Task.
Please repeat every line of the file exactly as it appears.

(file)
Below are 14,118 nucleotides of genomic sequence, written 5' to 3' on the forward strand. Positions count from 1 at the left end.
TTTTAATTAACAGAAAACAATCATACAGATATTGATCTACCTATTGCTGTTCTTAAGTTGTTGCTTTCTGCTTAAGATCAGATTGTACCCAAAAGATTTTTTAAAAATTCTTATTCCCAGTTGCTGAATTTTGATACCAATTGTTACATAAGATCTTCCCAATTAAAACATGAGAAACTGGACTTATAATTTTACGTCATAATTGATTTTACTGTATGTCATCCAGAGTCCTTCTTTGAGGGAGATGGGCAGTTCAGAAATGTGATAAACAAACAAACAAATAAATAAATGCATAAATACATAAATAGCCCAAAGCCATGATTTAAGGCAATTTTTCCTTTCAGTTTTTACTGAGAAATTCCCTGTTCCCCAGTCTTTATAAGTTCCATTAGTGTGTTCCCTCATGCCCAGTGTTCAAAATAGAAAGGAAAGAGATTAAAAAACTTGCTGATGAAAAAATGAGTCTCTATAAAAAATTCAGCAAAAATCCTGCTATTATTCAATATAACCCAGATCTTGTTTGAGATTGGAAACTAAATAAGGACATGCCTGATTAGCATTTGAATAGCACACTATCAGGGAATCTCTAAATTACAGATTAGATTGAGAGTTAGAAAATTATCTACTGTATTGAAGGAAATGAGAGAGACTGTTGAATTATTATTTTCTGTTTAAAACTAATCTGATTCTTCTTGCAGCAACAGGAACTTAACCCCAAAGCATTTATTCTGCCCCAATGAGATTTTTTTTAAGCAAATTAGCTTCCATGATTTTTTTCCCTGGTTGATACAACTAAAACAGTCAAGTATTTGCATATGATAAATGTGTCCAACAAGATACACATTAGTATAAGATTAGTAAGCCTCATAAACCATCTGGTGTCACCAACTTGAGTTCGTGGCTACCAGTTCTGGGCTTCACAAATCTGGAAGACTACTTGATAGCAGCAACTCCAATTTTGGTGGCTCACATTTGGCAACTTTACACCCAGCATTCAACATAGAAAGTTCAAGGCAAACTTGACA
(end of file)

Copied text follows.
Below are 14,118 nucleotides of genomic sequence, written 5' to 3' on the forward strand. Positions count from 1 at the left end.
TTTTAATTAACAGAAAACAATCATACAGATATTGATCTACCTATTGCTGTTCTTAAGTTGTTGCTTTCTGCTTAAGATCAGATTGTACCCAAAAGATTTTTTAAAAATTCTTATTCCCAGTTGCTGAATTTTGATACCAATTGTTACATAAGATCTTCCCAATTAAAACATGAGAAACTGGACTTATAATTTTACGTCATAATTGATTTTACTGTATGTCATCCAGAGTCCTTCTTTGAGGGAGATGGGCAGTTCAGAAATGTGATAAACAAACAAACAAATAAATAAATGCATAAATACATAAATAGCCCAAAGCCATGATTTAAGGCAATTTTTCCTTTCAGTTTTTACTGAGAAATTCCCTGTTCCCCAGTCTTTATAAGTTCCATTAGTGTGTTCCCTCATGCCCAGTGTTCAAAATAGAAAGGAAAGAGATTAAAAAACTTGCTGATGAAAAAATGAGTCTCTATAAAAAATTCAGCAAAAATCCTGCTATTATTCAATATAACCCAGATCTTGTTTGAGATTGGAAACTAAATAAGGACATGCCTGATTAGCATTTGAATAGCACACTATCAGGGAATCTCTAAATTACAGATTAGATTGAGAGTTAGAAAATTATCTACTGTATTGAAGGAAATGAGAGAGACTGTTGAATTATTATTTTCTGTTTAAAACTAATCTGATTCTTCTTGCAGCAACAGGAACTTAACCCCAAAGCATTTATTCTGCCCCAATGAGATTTTTTTTAAGCAAATTAGCTTCCATGATTTTTTTCCCTGGTTGATACAACTAAAACAGTCAAGTATTTGCATATGATAAATGTGTCCAACAAGATACACATTAGTATAAGATTAGTAAGCCTCATAAACCATCTGGTGTCACCAACTTGAGTTCGTGGCTACCAGTTCTGGGCTTCACAAATCTGGAAGACTACTTGATAGCAGCAACTCCAATTTTGGTGGCTCACATTTGGCAACTTTACACCCAGCATTCAACATAGAAAGTTCAAGGCAAACTTGACA